Since the development of multiple chronic health issues, I finally learned how to eat in moderation.
Since implementing a moderation approach, instead of a restriction approach, I no longer overeat. Now, when I am craving something, I eat enough to feel satisfied and move on. I no longer wait until Sunday or holidays to eat what I want. I eat what I want all the time! Since I don’t feel deprived anymore, I don’t have the urge or desire to overeat. I don’t feel overly full or physically ill when I eat, ever. I enjoy my food fully and thoroughly. I stop eating when I’m satisfied, knowing that I can eat the food again tomorrow and the next day if I desire to. I now feel free and confident around food. I still prioritize my health and nutrition, but I don’t deny myself something that I really want.
I never thought I would be able to eat normally, but now I’ve been doing it for the past few years and my weight has been maintained as well – no more ups and downs. I now feel confident to lose the excess fat that I gained during my healing journey, in a slow, sustainable way, without gaining back weight like I did in the past.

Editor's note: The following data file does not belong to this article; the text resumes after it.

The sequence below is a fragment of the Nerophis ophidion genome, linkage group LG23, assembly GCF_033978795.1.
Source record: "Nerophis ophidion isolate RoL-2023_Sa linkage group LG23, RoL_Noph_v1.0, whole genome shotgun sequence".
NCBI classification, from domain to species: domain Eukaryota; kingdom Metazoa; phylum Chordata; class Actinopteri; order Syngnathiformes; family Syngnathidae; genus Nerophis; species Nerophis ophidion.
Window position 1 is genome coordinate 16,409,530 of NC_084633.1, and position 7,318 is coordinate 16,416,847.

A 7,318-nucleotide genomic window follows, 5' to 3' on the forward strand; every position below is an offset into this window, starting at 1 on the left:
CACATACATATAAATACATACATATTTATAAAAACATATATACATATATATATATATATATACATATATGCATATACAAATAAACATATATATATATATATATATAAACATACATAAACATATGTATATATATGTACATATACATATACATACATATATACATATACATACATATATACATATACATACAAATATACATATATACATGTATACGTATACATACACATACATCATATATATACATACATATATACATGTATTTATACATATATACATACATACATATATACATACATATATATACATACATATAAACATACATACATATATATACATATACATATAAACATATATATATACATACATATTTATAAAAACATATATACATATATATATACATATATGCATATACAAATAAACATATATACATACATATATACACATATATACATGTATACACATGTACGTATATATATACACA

Restriction Leads to Binge Eating
Eating a restrictive diet causes feelings of deprivation and may be devoid of nutrients your body needs. This leads to binge eating when your body’s needs override your willpower. Food is more than just fuel. Food is for your soul as well and brings people together in social settings. When you’re constantly in a restriction mindset, telling yourself you can’t eat certain foods, those foods become all you think about. The forbidden fruit becomes even more appealing and over time becomes harder to avoid it. When you finally allow it, it’s hard to control intake and you end up eating way more than you would’ve if you weren’t trying so hard to avoid it.
Restriction Leads to Weight Gain
Each time you go through the restrict/binge cycle, it becomes harder and harder to lose weight as your metabolism adapts. Most women end up with more body fat then they started with. You’ll either end up under-eating and down regulating your metabolism, thereby burning less calories, thus gaining weight when your calories eventually increase. Or, you’ll end up binge eating when the restriction becomes unbearable, thereby overeating.
Restriction Causes Stress